Much talent, however dies earlier. Poor talent dies hard. Getting scholarships is very hard. I was at an ODP open tryout in Turlock, CA once. hundreds of really good players came out, and the great majority of these players cannot support their development. To answer your question; the age is 14-18 because this I the point where players decide what they’re doing with their lives, if soccer is there life. If you’re 16 looking at your future, its college and then an unknown salary, could be zero, and its kind of a Terrell Pryor deal where lots of these kids can’t afford thetime in college (not to mention the unknown) when they have families that need them.

    Soccer in the us is not suburbanly exclusive, well, ill put it this way. Not exclusive to suburbs where every other house doesn’t have a barbed wire fence. My life I’ve played youth soccer up and down the state of california, I’ve played on and against very poor teams and very rich teams. Its just me, but from my eyes, the team from East Side pretty consistenly spanks the team from the foothills.

    I guess it could just be California.

    Now look at the US national team. How many of these players come from lower class backgrounds? Dempsey and some of the mexicans, some of them come from middle class background though. The great majority of our team comes from the middle class. The great majority of our youth teams also comes from the middle class.

    Part of this is that its just harder naturally. I’ve had teamates get stabbed and arrested and overdose blahblahblah. Middle class kids overdose sometimes too. The system does not help though. Academies and college teams are in the game for money. If that poor kid can’t beyond a reasonable doubt bring you future money, he’s not worth the chance. They don’t take risks.

    The best players don’t just automatically appear in the galaxy and red bull academies. Look at englands national team squad, and you’ll see players coming from all different backgrounds, tiny hamlets, pub teams, as well as big academies. The best 14 year old player might not be the best 24 year old player. Look at freddy adu. The guys who are going to be at the top aren’t all at the top when they’re 14, and if you’re not there in the United States it can be very hard to have a future.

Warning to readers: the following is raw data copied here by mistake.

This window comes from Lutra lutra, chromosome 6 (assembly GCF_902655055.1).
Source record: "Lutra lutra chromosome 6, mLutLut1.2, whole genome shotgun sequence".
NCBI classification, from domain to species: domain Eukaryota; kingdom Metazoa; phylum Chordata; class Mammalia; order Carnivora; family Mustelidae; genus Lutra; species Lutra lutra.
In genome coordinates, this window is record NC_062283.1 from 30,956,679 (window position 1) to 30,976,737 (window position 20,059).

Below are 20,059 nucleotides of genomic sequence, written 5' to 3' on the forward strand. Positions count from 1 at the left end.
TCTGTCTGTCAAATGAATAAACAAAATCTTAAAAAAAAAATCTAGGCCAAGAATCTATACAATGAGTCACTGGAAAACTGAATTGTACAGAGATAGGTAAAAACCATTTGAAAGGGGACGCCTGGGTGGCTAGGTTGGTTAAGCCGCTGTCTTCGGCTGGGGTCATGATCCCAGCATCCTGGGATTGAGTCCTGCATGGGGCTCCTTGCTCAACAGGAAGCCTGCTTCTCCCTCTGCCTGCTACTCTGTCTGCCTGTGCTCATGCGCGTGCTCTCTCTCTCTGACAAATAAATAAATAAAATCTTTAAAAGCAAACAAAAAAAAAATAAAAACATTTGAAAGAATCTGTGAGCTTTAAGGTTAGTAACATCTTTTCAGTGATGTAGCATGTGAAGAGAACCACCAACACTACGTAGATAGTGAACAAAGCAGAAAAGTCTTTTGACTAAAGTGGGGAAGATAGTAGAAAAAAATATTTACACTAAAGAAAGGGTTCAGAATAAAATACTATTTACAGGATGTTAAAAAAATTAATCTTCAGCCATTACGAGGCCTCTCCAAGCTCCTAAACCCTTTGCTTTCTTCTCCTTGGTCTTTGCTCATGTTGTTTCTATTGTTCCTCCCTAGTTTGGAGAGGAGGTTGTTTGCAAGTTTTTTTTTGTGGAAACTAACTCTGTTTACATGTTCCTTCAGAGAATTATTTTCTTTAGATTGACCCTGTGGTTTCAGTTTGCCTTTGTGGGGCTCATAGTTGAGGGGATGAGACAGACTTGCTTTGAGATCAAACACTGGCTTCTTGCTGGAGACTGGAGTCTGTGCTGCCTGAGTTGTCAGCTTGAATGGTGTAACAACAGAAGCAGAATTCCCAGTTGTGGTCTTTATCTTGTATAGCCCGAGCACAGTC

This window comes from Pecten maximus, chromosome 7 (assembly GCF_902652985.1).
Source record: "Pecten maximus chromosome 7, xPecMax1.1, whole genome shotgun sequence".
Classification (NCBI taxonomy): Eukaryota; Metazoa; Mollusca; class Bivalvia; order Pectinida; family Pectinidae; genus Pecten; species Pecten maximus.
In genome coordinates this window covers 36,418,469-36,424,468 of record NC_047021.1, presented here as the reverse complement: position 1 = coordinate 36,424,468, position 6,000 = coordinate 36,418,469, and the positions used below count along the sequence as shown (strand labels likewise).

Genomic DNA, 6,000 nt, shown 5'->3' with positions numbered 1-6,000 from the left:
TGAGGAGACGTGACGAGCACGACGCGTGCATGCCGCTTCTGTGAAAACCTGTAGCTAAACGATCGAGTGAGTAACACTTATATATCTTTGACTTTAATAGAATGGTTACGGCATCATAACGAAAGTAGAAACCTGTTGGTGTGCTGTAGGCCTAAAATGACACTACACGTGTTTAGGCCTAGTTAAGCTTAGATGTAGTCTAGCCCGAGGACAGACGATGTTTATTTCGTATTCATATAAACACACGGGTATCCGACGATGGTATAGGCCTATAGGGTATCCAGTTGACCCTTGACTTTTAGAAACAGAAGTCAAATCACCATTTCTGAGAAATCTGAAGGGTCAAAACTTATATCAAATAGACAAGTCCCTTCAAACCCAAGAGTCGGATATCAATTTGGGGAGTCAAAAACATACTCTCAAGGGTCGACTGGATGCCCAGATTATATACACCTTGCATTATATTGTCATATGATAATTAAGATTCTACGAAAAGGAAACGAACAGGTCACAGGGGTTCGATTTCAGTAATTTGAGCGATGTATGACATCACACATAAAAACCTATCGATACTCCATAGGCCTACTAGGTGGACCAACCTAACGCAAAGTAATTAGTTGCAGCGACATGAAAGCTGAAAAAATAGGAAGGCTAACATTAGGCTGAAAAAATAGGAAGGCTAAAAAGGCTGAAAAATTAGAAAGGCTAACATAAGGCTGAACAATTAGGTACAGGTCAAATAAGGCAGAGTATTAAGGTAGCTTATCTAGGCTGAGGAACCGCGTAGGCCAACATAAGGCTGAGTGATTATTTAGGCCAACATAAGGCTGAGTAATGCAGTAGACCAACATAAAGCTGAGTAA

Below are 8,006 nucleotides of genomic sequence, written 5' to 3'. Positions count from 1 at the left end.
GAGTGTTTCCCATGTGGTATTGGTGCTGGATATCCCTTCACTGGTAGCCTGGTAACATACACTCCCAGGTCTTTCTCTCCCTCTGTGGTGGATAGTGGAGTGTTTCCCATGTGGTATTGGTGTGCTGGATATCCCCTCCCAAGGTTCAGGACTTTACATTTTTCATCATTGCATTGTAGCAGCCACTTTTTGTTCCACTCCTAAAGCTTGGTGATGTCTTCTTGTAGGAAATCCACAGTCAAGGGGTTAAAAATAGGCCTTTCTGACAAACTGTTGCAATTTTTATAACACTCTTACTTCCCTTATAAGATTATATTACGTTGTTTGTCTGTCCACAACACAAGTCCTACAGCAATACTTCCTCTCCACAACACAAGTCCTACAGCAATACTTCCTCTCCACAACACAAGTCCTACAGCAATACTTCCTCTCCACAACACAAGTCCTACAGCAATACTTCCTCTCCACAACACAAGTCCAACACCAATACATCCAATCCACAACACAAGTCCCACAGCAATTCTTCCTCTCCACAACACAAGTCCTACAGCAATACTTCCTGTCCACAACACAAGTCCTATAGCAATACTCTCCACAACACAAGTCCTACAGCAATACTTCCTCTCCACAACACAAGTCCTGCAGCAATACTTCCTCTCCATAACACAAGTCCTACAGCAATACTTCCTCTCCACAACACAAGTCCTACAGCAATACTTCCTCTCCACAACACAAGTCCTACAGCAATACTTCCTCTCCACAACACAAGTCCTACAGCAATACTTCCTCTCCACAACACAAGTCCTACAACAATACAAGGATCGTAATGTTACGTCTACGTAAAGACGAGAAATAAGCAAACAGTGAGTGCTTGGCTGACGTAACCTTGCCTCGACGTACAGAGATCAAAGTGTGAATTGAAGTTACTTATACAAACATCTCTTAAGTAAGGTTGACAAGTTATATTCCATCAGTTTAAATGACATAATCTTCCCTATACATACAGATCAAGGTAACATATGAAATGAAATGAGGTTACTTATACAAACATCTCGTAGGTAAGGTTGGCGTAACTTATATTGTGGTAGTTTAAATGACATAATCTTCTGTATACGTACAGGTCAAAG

21. daniil says:

    To expand on the money point, players generally pay big dues to be a part of an academy. Players who can’t pay the dues are occassionally given scholarships. Players whose folks can make generous contributions to the club are generally rewarded with extra looks and recomendations.

  22. Gregory says:

    Basketball, hockey, baseball, and football high school players face the same dilemma at age 14-18. Most 16 year old kids face not getting paid with any sport they play. And soccer is the only American sports league were 14 year-old kids are allowed to sign pro contracts. I do agree that the expense to play in leagues is killing development.

    I don’t believe their are kids that have real speed that are looked past because American soccer has so few players with real speed. Josh Gatt for example would not be considered a speed threat in college football, yet he is the fastest player with basic soccer skills in years. I can’t believe kids with sub 4.6 40 speed aren’t prized and valued by scouts of all levels. Another example is why is almost ever single speedster in the MLS draft Jamaican? Because fast kids in Jamaica grow up playing soccer, not football or baseball.

  23. daniil says:

    How many 14 year olds sign pro contracts? How many homegrown players are there actually in MLS right now? A handful, and those players earn peanuts.

    Statistically, the national team players are too small a sample to project the number of speedsters in the youth pool, if it can be considered a sample at all.

    Kids with sub 4.6 speed aren’t drooled over for two reasons. On the one hand, these players aren’t always the best, there is more to football than pace. The second reason is that honestly they aren’t that rare of a commodity. When my high school team had a combine day last summer there were 5 players who ran sub 4.6, 2 seniors and 3 juniors. This is a public high school with 1200 kids. That being said, our captain/leading goalscorer/leading assister and league mvp who got multiple d1 offers was not one of those players.

  24. daniil says:

    We don’t need to produce the best athletes, we need the best footballers. This isn’t the NASL 1970s model where the US fields 11 gold medal pentathletes and wins the world cup. We don’t need ray lewis playing the 6, kobe the 10, and strasburg in goal. The fantasizing over these world class athletes in soccer jerseys is not getting us anywhere. Look at the international superstar that Marvell Wynne turned into. How about Brek Shea who you so love and adore. I think shea’s great but the majority opinion against him only strengthens this particular point of mine.

  25. Gregory says:

    Your high school soccer team has more speed then most D1 college football teams.

  26. daniil says:

    Football players are slow